No one is opposed to that. How does one oppose potentially life-saving transplants? But as soon as one talks about slowing aging, people react differently, De Grey says. “Who is for malaria?” he asked a silent room in July 2015, at a TED-organized conference. De Grey pointed out that “sickness has one thing in common with aging: it kills!” To defeat the enemy, death, the researcher wants to pursue research in regenerative therapies. Future generations will have the freedom to use it or not, he contends, depending on the problems it poses.
The threat of overpopulation is too remote to determine whether people should continue dying or continue living. And as for the fear of genetic stagnation, eliminating death does not eliminate progress. “In a sense, yes, death is necessary to the evolution of the species, but not for long,” De Grey says. “One of the technologies that will soon be available (and certainly necessary to defeat death) is a genetic therapy, which shows that we’ll be able to modify the genetic composition of people alive now.” Man has evolved from generation to generation. Now he can evolve from gene to gene.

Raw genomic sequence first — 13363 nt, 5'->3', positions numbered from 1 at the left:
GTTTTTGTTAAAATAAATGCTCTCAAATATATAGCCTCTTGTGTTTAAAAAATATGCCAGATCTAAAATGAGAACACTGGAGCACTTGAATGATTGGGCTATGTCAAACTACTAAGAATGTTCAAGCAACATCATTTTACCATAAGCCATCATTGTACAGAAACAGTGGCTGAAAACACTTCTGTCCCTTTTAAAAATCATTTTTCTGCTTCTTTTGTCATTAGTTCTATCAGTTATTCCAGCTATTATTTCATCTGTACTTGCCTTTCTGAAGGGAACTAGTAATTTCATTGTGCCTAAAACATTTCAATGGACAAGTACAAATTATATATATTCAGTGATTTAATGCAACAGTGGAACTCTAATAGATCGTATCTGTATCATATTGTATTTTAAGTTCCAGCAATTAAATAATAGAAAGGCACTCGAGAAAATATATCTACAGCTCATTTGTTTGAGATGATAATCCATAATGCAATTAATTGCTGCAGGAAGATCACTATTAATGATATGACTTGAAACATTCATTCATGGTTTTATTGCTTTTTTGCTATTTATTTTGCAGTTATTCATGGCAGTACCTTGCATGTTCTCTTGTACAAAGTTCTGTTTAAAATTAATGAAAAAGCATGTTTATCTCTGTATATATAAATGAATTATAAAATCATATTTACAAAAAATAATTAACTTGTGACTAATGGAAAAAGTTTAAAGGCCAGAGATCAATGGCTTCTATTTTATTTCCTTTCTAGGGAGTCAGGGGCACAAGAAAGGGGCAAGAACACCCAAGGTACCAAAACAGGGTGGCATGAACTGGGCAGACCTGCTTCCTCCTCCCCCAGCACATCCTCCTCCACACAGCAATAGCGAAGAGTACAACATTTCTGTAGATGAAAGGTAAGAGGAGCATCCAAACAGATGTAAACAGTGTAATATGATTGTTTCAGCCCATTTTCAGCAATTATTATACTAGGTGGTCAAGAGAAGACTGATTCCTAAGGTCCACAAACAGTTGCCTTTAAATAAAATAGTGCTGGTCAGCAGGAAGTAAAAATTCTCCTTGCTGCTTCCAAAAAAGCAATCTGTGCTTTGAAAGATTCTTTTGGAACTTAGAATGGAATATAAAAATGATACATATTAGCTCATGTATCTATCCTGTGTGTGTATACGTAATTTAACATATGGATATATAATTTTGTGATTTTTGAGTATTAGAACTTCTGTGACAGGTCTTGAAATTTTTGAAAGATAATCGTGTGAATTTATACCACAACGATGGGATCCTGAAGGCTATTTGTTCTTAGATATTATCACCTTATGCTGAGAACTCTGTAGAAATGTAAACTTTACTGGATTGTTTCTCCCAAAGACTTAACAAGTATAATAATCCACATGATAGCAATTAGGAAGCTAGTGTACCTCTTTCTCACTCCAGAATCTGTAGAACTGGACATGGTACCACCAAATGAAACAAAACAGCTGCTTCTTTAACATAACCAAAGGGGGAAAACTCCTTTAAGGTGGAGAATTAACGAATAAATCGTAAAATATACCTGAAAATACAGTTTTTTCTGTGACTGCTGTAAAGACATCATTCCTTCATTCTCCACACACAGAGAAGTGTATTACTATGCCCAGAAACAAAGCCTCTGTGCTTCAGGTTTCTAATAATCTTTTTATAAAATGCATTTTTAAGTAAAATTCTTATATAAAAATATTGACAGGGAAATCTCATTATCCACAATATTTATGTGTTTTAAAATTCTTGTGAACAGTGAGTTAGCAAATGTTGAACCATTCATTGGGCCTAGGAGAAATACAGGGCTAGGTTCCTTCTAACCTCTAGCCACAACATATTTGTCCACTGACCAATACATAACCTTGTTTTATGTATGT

The dizzying potential changes in human nature pose a variety of fearsome problems. “We have this pleasant imagination, whereas we have absolutely no idea if, scientifically, it’s viable or even possible, and we never think of the side effects in terms of inequalities or disastrous psychotic effects,” worries science-fiction writer Alain Damasio.
That’s a fear that Seattle researcher Matt Kaerbelein does not subscribe to. “I try not to talk about immortality, because it’s science-fiction,” he says. “We can’t treat aging but we can possibly slow the molecular process of aging to extend our life expectancy. We have managed to increase it for animals by 25-50% in the lab. I’m quite optimistic that some therapies used on animals that have been validated will have similar effects on humans.”
But we are still yet to see an immortal mouse.